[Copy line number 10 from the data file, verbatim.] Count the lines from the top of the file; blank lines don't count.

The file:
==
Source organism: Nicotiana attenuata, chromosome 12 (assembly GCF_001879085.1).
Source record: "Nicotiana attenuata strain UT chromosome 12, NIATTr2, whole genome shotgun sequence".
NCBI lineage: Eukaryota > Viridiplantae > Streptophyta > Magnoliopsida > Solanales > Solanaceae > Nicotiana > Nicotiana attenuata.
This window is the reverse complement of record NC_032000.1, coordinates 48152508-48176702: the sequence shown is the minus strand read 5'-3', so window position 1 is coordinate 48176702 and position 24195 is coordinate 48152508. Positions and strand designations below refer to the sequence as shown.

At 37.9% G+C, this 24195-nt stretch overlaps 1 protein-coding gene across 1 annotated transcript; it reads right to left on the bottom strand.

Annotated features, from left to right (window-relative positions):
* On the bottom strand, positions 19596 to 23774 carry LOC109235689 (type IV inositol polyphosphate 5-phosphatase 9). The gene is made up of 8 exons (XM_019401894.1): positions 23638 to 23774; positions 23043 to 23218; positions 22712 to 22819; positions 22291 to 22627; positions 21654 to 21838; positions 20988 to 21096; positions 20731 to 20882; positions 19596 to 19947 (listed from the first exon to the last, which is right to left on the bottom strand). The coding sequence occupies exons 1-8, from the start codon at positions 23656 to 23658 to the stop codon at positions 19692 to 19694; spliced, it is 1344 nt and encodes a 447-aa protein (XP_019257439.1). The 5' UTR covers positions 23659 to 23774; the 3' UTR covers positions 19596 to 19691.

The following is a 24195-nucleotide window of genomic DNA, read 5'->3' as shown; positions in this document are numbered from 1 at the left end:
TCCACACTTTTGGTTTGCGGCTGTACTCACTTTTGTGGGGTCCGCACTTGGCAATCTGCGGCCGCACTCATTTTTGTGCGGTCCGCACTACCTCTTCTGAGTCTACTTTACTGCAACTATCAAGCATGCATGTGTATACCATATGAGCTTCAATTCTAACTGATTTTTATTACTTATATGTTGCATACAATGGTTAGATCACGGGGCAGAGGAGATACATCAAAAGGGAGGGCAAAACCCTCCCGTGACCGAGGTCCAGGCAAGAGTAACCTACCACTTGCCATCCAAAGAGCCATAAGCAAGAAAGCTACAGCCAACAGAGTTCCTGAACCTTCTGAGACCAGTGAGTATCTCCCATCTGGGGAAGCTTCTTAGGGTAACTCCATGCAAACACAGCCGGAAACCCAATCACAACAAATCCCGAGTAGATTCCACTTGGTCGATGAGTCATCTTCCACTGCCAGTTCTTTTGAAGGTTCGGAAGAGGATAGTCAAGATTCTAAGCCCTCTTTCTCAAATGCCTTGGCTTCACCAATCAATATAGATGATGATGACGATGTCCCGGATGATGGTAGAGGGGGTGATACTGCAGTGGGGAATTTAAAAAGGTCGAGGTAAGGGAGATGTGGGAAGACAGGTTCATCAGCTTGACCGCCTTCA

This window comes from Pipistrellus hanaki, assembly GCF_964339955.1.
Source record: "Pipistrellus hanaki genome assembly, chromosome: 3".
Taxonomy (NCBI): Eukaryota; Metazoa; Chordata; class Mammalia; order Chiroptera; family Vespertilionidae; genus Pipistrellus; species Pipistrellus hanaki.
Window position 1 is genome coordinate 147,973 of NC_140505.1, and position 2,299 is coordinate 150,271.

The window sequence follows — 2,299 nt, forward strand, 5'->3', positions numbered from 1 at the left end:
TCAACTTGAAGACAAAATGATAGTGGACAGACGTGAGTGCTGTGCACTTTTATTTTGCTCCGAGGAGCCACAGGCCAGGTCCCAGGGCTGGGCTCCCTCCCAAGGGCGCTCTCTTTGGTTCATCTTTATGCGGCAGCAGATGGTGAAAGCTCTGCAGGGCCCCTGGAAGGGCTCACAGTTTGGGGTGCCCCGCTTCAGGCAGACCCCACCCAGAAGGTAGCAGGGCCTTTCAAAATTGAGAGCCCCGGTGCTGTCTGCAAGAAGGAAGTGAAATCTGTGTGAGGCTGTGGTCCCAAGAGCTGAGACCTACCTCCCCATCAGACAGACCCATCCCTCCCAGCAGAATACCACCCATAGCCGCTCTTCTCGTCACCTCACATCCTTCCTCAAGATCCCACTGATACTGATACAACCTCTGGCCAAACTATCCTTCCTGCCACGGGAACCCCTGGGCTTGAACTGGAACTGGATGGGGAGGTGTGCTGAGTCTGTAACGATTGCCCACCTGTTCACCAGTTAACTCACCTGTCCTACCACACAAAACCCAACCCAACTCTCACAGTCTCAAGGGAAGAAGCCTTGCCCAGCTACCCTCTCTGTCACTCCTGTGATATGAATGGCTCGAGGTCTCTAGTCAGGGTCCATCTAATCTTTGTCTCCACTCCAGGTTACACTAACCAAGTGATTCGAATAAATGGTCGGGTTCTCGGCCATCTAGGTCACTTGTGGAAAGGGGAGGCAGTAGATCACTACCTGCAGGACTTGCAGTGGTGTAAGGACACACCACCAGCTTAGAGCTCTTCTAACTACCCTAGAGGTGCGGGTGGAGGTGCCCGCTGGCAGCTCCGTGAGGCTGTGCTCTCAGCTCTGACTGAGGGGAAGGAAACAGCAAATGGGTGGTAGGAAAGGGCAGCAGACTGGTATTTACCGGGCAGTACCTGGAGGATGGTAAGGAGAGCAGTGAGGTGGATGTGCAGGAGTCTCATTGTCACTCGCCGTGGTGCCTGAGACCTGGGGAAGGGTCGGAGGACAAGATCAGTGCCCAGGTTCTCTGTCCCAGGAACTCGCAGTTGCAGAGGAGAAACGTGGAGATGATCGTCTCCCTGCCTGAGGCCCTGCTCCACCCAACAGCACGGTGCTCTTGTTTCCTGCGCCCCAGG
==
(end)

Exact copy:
This window comes from Pipistrellus hanaki, assembly GCF_964339955.1.